Tuesday, January 23, 2007
You don't have to like it
Now, I'm not saying this as a grumble, but as a genuine question. Obviously I ran into this because I read too many of my own reviews, so it's entirely my fault, but in the process, I think I've hit a deeply embedded habit of thought among a fair proportion of readers, and it's, well, strange.
The question is this: why do some readers assume that a world that doesn't get destroyed by the end of a book, or a character that doesn't get punished, must be a world or character you're supposed to like? Why, in fact, is presenting something straight seen as endorsing it?
I ran into it with my book, you see. Not with you guys, because you're much too clever. (Either that or you're reading my blog and you still haven't read my book. A gypsy's curse will be arriving to those people via e-mail shortly; the only way to avert it will be to buy at least one copy and read it immediately. Otherwise, things will happen to you. You know who you are.) My heroine lives in a world that's badly run. Its institutions are unfair to just about everybody; society is divided in a lose-lose schism, and it doesn't even work that efficiently. Having grown up in this mess, my heroine is something of a mess herself. She's not a particularly nice person: she's self-righteous, emotionally unstable, complains a lot and not infrequently treats people badly. The narrative is first-person, so what we hear are her thought processes, but if you look at what she actually does, you can see where those thought processes are unreasonable. She's an unreliable narrator, living in a dystopia.
Yet a lot of people assume that they're supposed to like her. Or that the world is presented as a reasonable way to run society. I wondered why for a while, and I've come to a conclusion: my narrator doesn't rise up and smash the state at the end of the story.
If you want to be absolutely sure that you're not saying a society is good, apparently, you can't just depict a society and its citizens and let the readers come to their own conclusions about it all. You have to have someone destroy it at the end. Alternatively, it has to destroy your protagonist, a la 1984 or Brazil.
Of the two, I prefer the latter alternative, because the fact is, one person never smashes a state. Sometimes you have revolutions, but often you don't. A bad society is incredibly hard to dislodge; that's in its nature. After all, if it wasn't entrenched, nobody would put up with it being bad. Maoism and Stalinism carried on until the dictators died. The same is true on a smaller, less fatal scale, as anyone who's travelled on the London Underground will be aware. It's a lousy system. The service never improves, it's dirty, noisy, crowded, uncomfortable, and it breaks down every single day. Yet every year, the price goes up - and we pay it, because they have a monopoly on fast transport around the capital. Thinking of an alternative is difficult, and would take more money, invention and freedom to be late for work than most people have. Or, when it comes to dislodging a dictator, it would take more money, weapons, manpower and willingness to risk being tortured to death than most people have. Or even, if you're trying to change a bad democracy, more money, powerful friends and talent for being convincing than most people have. If something is bad, and has been for a while, it carries a lot of momentum with it. I mean, for heaven's sake, America re-elected Bush.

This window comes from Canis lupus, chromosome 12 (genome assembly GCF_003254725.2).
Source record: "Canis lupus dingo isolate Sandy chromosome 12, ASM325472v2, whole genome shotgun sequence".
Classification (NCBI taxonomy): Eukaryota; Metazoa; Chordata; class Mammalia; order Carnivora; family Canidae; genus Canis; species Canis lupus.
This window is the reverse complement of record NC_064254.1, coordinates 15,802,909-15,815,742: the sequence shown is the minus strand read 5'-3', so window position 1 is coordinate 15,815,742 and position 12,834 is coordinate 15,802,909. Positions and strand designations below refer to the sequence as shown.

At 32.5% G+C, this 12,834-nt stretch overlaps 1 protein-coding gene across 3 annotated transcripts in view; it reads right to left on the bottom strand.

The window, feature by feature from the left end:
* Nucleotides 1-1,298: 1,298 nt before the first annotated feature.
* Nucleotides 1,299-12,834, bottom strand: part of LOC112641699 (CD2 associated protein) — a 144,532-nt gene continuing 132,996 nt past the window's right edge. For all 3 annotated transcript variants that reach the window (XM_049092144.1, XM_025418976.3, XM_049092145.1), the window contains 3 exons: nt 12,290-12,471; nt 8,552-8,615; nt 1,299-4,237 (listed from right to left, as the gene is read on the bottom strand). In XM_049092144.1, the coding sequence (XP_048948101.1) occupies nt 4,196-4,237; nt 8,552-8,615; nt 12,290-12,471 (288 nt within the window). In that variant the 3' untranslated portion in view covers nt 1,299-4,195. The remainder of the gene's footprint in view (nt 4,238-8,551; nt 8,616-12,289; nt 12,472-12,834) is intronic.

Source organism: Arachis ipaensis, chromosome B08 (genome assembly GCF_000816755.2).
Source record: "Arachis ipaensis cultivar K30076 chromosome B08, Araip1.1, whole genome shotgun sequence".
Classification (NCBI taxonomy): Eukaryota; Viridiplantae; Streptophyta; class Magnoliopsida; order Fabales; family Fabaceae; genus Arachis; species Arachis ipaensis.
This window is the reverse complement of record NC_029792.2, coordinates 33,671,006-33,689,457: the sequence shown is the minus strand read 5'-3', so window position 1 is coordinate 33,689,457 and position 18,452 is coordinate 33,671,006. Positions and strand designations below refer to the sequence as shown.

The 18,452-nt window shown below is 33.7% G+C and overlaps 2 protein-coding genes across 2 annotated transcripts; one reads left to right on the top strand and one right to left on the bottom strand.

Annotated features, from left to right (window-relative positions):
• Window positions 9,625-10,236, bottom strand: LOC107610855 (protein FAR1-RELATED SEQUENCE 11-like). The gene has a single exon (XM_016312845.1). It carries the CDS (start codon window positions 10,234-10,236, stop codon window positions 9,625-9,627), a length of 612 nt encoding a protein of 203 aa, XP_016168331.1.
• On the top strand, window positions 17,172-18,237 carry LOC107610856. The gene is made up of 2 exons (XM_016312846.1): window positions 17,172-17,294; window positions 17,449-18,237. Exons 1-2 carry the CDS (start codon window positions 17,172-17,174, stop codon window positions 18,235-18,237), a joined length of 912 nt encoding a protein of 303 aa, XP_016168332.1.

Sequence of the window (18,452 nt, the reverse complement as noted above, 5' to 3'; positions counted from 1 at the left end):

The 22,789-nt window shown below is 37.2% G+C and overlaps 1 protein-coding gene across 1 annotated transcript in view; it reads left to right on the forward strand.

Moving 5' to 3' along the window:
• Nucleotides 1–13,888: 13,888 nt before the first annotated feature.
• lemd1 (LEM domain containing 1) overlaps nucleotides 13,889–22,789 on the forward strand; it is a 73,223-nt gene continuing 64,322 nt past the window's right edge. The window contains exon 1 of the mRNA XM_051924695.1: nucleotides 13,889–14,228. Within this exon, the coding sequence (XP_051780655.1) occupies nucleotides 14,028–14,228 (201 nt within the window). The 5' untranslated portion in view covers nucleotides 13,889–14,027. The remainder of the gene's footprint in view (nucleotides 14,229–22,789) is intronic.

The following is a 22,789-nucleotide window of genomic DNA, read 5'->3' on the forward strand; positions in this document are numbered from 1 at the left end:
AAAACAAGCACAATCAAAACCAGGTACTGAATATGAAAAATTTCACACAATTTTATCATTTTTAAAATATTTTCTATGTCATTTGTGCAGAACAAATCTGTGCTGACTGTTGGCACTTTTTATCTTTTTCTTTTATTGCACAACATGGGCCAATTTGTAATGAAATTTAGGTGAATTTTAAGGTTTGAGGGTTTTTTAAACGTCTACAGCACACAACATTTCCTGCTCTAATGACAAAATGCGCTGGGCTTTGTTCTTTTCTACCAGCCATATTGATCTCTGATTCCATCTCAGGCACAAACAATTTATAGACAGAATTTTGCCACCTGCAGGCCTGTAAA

Hence, it's far more likely that the state will break you than that you'll break the state. And that's another way of proving a state to be bad: get the readers fond of a character, then put him through the grinder. Sorrow at the fate of the hero leads to anger at the society that destroyed him.
But what if the society isn't outright evil? What if it's just deeply flawed? There are, after all, more ways of breaking a citizen than killing them. Bareback, put simply, is a book about someone who's already broken. Not dead, not insane, but with an ingrained bad attitude and sense of despair that wouldn't have existed in a healthier world; low-key broken, in a way that happened well before the story began. I aimed, not to tell the story of a society and its changes, but to peek under the lid of a society that was going to go on regardless, because that was in its nature, and look at the effect it had on the people who lived in it, and how you carry on living after society's done its work on you.
This, by the lights of some readers, is tantamount to endorsing said society. It's very odd. What's going on, I wonder?
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